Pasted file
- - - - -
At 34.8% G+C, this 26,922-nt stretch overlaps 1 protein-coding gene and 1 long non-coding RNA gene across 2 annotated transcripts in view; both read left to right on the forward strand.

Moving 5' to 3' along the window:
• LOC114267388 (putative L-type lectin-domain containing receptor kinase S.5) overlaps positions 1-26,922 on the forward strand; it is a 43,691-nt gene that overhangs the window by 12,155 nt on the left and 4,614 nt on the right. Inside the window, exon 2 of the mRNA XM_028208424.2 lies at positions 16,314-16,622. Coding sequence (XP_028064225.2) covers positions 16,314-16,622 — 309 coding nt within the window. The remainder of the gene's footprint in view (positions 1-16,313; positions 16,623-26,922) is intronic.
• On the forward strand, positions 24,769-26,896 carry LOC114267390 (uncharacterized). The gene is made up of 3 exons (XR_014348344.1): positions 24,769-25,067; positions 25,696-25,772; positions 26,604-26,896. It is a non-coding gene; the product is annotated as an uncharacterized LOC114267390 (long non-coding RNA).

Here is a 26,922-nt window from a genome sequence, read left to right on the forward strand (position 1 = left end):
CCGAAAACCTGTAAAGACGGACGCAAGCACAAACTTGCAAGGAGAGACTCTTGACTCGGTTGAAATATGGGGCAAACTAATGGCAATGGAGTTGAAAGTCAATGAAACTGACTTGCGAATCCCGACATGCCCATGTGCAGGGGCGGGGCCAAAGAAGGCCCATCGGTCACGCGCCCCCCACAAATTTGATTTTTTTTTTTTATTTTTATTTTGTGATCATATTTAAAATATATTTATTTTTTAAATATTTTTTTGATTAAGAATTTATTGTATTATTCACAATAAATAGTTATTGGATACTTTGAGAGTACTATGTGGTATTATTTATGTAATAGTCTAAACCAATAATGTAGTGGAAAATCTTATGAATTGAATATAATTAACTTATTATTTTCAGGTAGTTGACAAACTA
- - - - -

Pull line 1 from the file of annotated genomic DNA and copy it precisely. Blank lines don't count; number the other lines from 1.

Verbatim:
At 34.8% G+C, this 26,922-nt stretch overlaps 1 protein-coding gene and 1 long non-coding RNA gene across 2 annotated transcripts in view; both read left to right on the forward strand.